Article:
The US nuclear industry is getting a long-overdue boost. Declining supplies of natural gas (accounting for 18% of US generation; stats) plus stiffening prices for coal (which supplies roughly 50%) have driven a surge of interest in new plants. While coal plants are going to come on-line earlier, nuclear is zero-emission and will be in great demand in a future where the control of greenhouse gases is recognized as a crucial element of ecological, foreign and economic policy.
But the next generation of nuclear plants will not begin delivering power until around 2018, and some parts of the country long ago turned away from coal to reduce pollution. What's left? Fortunately, it's the fastest-growing source of electricity in the world: wind power.
Wind capacity is growing exponentially, and manufacturers are moving aggressively to expand manufacturing. Installed capacity in the US grew by 35% in 2005, or 2431 megawatts; world capacity grew nearly as fast, with total capacity growing by 25% and installations up 43% over 2004. Total installations were approximately 11.8 GW; at 30% capacity factor, the new turbines represent about 3.5 GW of average production. This is small compared to other additions, but the rate of expansion is faster than anything else on earth and the resource is 3 orders of magnitude away from any intrinsic limits.
At the typical 30% capacity factor, the US will receive roughly 740 MW from last year's turbine installations; that's about 3/4 of a large nuclear plant. But that rate of growth is going through the roof, as both the number of turbines installed and their size increases every year. If total capacity continues to rise at a compounded 35% per year, the 2006 additions will equal 1 nuclear plant, 2009's will equal 2.5, and the sum from 2006 through 2018 will equal 136 GW of average production or 136 large plants. By the time the first third-generation nuke comes on line, wind power could be delivering more electrical power than all the nukes currently on the US grid; they would be supplying roughly 30% of 2004's total consumption (up from 0.36%).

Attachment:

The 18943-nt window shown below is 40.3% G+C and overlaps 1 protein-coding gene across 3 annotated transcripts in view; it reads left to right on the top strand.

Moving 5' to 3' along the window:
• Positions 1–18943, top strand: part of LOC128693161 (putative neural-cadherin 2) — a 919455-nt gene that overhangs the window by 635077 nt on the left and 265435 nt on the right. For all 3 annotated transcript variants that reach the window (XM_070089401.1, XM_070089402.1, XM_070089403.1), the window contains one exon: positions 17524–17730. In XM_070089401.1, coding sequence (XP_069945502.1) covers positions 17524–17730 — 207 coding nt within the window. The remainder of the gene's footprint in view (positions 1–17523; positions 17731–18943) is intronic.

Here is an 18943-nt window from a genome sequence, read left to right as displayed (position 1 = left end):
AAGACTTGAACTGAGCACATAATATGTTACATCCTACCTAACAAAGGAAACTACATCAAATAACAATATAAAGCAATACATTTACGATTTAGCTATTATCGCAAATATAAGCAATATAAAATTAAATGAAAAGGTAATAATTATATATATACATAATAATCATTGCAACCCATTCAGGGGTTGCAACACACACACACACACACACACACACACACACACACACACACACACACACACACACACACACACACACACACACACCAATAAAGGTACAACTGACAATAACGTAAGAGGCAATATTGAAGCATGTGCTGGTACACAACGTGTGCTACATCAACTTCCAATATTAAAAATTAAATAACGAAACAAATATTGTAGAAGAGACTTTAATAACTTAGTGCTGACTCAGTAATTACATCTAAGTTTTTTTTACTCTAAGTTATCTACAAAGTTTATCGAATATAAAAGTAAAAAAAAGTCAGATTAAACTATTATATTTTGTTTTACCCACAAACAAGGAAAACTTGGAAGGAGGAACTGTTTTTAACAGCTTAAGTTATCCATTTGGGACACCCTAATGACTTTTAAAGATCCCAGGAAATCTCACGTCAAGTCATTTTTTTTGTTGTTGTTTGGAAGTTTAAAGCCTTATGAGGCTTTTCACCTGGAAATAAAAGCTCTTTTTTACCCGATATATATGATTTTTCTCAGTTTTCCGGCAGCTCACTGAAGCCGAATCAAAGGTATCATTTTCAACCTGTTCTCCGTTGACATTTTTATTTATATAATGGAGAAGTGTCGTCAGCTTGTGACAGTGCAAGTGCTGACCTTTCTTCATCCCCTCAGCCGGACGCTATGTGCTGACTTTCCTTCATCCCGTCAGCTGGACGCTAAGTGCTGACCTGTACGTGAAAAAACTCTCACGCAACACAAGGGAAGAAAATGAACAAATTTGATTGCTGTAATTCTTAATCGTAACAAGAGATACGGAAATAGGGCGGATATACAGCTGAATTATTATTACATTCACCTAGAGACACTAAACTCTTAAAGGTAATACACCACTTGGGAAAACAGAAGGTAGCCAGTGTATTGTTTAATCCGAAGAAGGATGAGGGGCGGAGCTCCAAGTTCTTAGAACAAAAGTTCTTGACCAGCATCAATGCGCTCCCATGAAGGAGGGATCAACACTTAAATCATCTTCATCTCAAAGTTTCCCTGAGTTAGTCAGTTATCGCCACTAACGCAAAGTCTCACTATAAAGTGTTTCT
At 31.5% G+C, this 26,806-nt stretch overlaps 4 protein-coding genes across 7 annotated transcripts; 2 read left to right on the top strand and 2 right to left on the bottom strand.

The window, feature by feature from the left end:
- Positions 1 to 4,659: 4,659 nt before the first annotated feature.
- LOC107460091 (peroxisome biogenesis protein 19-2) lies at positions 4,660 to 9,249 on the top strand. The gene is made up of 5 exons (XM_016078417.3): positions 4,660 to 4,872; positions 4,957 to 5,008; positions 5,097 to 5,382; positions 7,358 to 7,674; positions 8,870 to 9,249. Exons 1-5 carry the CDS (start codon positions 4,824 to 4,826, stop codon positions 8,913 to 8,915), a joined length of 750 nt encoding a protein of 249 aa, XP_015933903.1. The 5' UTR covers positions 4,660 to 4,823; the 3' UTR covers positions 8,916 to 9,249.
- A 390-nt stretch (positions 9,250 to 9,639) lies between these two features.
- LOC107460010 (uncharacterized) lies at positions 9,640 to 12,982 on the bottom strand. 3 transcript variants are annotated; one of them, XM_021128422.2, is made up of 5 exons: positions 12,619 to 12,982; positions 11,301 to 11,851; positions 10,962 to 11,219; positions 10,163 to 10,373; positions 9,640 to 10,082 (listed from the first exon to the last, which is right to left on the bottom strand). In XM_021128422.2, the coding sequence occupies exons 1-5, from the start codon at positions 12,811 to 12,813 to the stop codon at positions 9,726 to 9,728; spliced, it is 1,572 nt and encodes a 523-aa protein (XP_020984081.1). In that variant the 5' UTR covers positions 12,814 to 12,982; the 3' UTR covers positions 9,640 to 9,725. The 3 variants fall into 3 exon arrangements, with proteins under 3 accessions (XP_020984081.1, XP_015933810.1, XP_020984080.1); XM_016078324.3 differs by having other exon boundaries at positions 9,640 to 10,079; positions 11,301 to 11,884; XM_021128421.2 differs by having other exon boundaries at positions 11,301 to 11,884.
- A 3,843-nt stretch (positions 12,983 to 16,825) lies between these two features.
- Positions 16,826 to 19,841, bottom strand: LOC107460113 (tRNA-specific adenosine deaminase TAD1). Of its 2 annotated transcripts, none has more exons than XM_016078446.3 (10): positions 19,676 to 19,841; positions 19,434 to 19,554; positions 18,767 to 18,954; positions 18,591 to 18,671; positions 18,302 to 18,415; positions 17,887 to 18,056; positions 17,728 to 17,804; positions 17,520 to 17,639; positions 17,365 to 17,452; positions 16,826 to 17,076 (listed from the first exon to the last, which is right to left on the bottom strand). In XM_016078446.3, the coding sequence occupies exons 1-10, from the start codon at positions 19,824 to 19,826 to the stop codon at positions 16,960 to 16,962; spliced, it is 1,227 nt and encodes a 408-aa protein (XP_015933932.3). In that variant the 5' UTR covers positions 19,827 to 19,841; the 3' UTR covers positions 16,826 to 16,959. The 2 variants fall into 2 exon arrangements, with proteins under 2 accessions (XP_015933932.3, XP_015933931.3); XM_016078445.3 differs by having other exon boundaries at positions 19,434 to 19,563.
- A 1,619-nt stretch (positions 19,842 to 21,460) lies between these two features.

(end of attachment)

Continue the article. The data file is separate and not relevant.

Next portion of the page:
But can that rate of growth be maintained at such capacity? If the only limit on expansion is the capacity left untapped, the future looks quite rosy for at least the next 20 years. The logistic curve stops accelerating at 50% of its asymptotic value, and 50% of the limit for the continental US is a mighty big number. The wind potential from the top 20 US states averages about 1.2 TW (may be an underestimate). At an average production of 139 GW, the US would only be about 12% of the way to full use of the resource. The logistic curve would still be accelerating strongly at that point, and even at a 35%/year base rate of increase it wouldn't hit the turnover point for another five years or so.
Making effective use of this energy could become a bigger task than generating it. Piling on another 120 GW of capacity (36 GW average production) each year might be more than either transmission could move or demand could absorb. This would allow fossil-fired plants to be retired and other users to switch from fossil fuels to electric power during periods of surplus. Demand-side management is bound to play a huge role over the next couple of decades, coming to be more important than peaking generation. One of the consequences is likely to be a flattening of the electric price curve, making the off-peak generation of base-load plants even more valuable. By the time that the new nukes flip on their switches, the world will be a very different place.
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